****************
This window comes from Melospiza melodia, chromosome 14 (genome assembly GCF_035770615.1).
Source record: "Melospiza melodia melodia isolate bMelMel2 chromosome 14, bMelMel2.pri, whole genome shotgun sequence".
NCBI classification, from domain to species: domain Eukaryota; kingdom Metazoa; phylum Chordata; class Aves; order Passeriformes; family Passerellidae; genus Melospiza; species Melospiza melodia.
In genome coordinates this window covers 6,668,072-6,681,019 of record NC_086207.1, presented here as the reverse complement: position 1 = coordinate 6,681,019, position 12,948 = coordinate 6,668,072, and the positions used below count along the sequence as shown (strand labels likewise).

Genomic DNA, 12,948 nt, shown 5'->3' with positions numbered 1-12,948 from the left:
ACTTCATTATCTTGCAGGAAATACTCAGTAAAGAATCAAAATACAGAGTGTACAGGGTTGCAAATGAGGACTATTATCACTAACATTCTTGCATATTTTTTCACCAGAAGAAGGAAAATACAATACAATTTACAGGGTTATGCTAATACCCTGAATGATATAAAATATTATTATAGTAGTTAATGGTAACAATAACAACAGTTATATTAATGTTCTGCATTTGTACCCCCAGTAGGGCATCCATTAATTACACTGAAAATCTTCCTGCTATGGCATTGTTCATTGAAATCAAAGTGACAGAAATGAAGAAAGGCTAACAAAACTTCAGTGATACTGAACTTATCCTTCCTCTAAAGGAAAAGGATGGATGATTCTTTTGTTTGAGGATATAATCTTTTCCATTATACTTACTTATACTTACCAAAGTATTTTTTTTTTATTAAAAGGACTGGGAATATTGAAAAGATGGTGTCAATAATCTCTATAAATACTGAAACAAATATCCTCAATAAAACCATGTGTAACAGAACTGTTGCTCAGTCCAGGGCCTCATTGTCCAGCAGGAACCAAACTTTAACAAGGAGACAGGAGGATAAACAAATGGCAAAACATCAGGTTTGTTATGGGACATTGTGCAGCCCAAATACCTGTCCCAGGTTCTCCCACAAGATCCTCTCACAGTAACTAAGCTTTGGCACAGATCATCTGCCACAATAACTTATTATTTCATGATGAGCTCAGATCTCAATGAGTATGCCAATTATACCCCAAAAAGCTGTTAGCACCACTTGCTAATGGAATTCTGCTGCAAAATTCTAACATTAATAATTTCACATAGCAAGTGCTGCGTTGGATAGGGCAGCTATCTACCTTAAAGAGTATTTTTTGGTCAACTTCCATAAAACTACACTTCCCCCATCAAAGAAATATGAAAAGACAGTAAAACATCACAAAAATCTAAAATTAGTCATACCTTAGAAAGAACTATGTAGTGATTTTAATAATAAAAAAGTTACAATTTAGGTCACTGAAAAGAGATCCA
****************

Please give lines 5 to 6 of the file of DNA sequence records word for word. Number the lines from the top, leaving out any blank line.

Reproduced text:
Genomic DNA, 12,948 nt, shown 5'->3' with positions numbered 1-12,948 from the left:
ACTTCATTATCTTGCAGGAAATACTCAGTAAAGAATCAAAATACAGAGTGTACAGGGTTGCAAATGAGGACTATTATCACTAACATTCTTGCATATTTTTTCACCAGAAGAAGGAAAATACAATACAATTTACAGGGTTATGCTAATACCCTGAATGATATAAAATATTATTATAGTAGTTAATGGTAACAATAACAACAGTTATATTAATGTTCTGCATTTGTACCCCCAGTAGGGCATCCATTAATTACACTGAAAATCTTCCTGCTATGGCATTGTTCATTGAAATCAAAGTGACAGAAATGAAGAAAGGCTAACAAAACTTCAGTGATACTGAACTTATCCTTCCTCTAAAGGAAAAGGATGGATGATTCTTTTGTTTGAGGATATAATCTTTTCCATTATACTTACTTATACTTACCAAAGTATTTTTTTTTTATTAAAAGGACTGGGAATATTGAAAAGATGGTGTCAATAATCTCTATAAATACTGAAACAAATATCCTCAATAAAACCATGTGTAACAGAACTGTTGCTCAGTCCAGGGCCTCATTGTCCAGCAGGAACCAAACTTTAACAAGGAGACAGGAGGATAAACAAATGGCAAAACATCAGGTTTGTTATGGGACATTGTGCAGCCCAAATACCTGTCCCAGGTTCTCCCACAAGATCCTCTCACAGTAACTAAGCTTTGGCACAGATCATCTGCCACAATAACTTATTATTTCATGATGAGCTCAGATCTCAATGAGTATGCCAATTATACCCCAAAAAGCTGTTAGCACCACTTGCTAATGGAATTCTGCTGCAAAATTCTAACATTAATAATTTCACATAGCAAGTGCTGCGTTGGATAGGGCAGCTATCTACCTTAAAGAGTATTTTTTGGTCAACTTCCATAAAACTACACTTCCCCCATCAAAGAAATATGAAAAGACAGTAAAACATCACAAAAATCTAAAATTAGTCATACCTTAGAAAGAACTATGTAGTGATTTTAATAATAAAAAAGTTACAATTTAGGTCACTGAAAAGAGATCCA